In order to further improve the precision, we propose a new scheme for 2D atom localization in a four-level atomic system with a closed loop. This phase sensitive system can exhibit strong line narrowing and selective cancellation of the spontaneous emission spectra , which is then exploited to enhance the efficiency of the 2D atom localization. By using two standing-waves to drive the same transition, the spatial interference together with the phase dependence can greatly reduce the periodicity in the position probability distribution. For the measurement of spontaneously emitted photon at particular frequency, we can localize the atom in sub-half-wavelength domain. The maximal probability of finding an atom at a certain position is 100%, which is increased by a factor of 2 or 4 compared with the previous schemes [20–26].
2. Theoretical model
The schematic diagrams of the proposed scheme are shown in Fig. 1 . We consider an atom moves in the direction and passes through the intersectant region of two orthogonal standing-wave fields, which are respectively aligned along the and the axises [see Fig. 1(a)]. The atomic system is shown in Fig. 1(b). The ground level is coupled to the excited levels and by two laser fields and (carrier frequencies and ), while transition , usually dipole forbidden, is driven by a microwave (carrier frequency ). The two upper levels decay to the lower level via interacting with the vacuum modes in free space. Those three fields form a closed loop subsystem, which results in phase dependent light-matter interaction and spontaneous emission. Coupling field is the superposition of two orthogonal standing-waves with the same frequency and aligned along the and the directions, respectively. Therefore, the corresponding Rabi frequency, i.e., (), is spatially dependent in the plane [see Fig. 1(a)]. Fields and are traveling-wave with position-independent Rabi frequencies and , respectively, where actually is the collective phase of the closed loop.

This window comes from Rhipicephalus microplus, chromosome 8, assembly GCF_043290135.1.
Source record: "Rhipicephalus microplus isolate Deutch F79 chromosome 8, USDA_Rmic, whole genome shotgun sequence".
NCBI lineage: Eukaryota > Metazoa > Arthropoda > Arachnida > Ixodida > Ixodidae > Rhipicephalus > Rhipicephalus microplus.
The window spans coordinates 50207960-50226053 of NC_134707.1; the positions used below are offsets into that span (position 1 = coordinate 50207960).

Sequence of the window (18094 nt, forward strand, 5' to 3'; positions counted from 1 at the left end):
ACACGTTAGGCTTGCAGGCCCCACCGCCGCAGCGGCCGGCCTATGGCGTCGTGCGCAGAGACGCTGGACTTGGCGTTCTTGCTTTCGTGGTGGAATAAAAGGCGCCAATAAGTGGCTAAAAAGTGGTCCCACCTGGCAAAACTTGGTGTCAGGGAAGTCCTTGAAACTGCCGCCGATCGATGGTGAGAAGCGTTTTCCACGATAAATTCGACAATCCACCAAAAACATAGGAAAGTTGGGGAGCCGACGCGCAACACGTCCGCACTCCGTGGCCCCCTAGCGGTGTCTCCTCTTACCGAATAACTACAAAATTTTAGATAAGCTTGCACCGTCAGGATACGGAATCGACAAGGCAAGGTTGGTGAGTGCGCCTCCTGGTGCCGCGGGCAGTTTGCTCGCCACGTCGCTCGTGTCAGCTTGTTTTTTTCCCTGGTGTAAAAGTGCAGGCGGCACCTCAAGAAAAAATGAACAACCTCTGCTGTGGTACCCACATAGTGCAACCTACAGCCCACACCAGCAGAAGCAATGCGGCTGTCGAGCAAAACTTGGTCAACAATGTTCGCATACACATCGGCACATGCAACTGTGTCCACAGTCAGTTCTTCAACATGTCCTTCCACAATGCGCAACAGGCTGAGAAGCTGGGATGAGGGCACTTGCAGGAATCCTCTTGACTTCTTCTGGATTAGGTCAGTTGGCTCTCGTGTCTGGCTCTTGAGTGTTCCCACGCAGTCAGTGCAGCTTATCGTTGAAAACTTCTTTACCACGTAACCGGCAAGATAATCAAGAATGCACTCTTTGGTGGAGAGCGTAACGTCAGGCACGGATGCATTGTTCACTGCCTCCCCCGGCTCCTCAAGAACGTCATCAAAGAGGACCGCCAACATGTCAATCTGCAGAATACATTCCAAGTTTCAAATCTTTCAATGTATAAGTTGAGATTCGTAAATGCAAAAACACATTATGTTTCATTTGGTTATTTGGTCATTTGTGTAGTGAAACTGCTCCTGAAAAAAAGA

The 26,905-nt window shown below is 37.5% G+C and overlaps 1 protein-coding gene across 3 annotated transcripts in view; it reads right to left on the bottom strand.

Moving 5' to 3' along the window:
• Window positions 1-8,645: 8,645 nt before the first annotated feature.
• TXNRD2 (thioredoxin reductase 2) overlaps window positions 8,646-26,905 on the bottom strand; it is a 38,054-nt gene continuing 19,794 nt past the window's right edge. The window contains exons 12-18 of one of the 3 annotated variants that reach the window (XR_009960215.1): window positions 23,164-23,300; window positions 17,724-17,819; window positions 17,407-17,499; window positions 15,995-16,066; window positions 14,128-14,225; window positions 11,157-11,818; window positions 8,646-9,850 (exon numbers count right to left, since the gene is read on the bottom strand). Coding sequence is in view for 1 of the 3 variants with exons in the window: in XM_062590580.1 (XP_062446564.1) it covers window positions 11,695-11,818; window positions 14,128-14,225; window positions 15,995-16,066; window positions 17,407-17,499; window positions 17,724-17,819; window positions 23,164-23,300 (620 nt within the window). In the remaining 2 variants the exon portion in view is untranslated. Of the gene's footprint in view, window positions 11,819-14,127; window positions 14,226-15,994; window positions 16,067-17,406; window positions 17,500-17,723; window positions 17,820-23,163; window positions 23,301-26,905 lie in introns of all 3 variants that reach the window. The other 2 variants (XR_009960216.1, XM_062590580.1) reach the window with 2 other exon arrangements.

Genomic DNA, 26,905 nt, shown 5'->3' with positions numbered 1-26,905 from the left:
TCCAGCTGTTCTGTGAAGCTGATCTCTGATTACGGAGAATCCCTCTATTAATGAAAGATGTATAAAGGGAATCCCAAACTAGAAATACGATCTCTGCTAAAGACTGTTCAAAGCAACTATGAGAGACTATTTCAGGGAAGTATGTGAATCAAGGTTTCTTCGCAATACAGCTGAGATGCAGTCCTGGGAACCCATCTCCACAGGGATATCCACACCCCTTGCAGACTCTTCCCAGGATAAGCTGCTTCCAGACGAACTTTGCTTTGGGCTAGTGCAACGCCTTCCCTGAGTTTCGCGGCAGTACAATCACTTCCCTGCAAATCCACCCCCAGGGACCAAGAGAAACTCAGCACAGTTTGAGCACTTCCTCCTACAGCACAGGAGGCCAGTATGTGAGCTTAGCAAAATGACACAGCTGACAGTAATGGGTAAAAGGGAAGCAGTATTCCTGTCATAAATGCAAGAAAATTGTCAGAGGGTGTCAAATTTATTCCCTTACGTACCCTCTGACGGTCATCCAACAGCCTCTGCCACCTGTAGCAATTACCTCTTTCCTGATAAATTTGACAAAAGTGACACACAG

We consider that the atom is moving with sufficiently high velocity in the direction that the motion of atom can be treated classically. The interaction region and time are small enough so that the total kinetic energy acquired by the atom due to the recoil effect is small compared with its interaction energy with the optical fields, and therefore there is no significant variation of the () velocity of the atoms as they interact with the coupling fields. Hence we can apply the Raman-Nath approximation and ignore the kinetic energy of the atom in the Hamiltonian. Under the electric-dipole and rotating-wave approximations, with the assumption of , the resulting interaction Hamiltonian for the system reads
The atom-field state vector of our considered system at time , whose evolution obeys the Schrödinger equation, can be written as
When we have detected at time a spontaneously emitted photon in the vacuum mode of wave vector , the atom is in the state and the state vector of the system, after making appropriate projection over , is reduced to
As is well known, the spontaneous emission spectrum is proportional to . Thus, the spontaneous emission from the atom can be used to characterize the conditional position probability distribution . In this scheme, the localization of the atom is conditioned on the detection of the spontaneously emitted photon. In fact, due to the standing-wave fields, the light-atom interaction is spatially dependent in the plane, and therefore the frequency of the spontaneously emission carries the position information of the atom.
The probability amplitude can be obtained by solving the Schrödinger wave equation with the interaction Hamiltonian [Eq. (1)] and the atom-field state vector [Eq. (2)]. With the Weisskopf-Wigner theory, the dynamical equations for the atomic probability amplitudes are given by
By utilizing the Laplace transform method and the final-value theorem, we obtain in the long-time limit as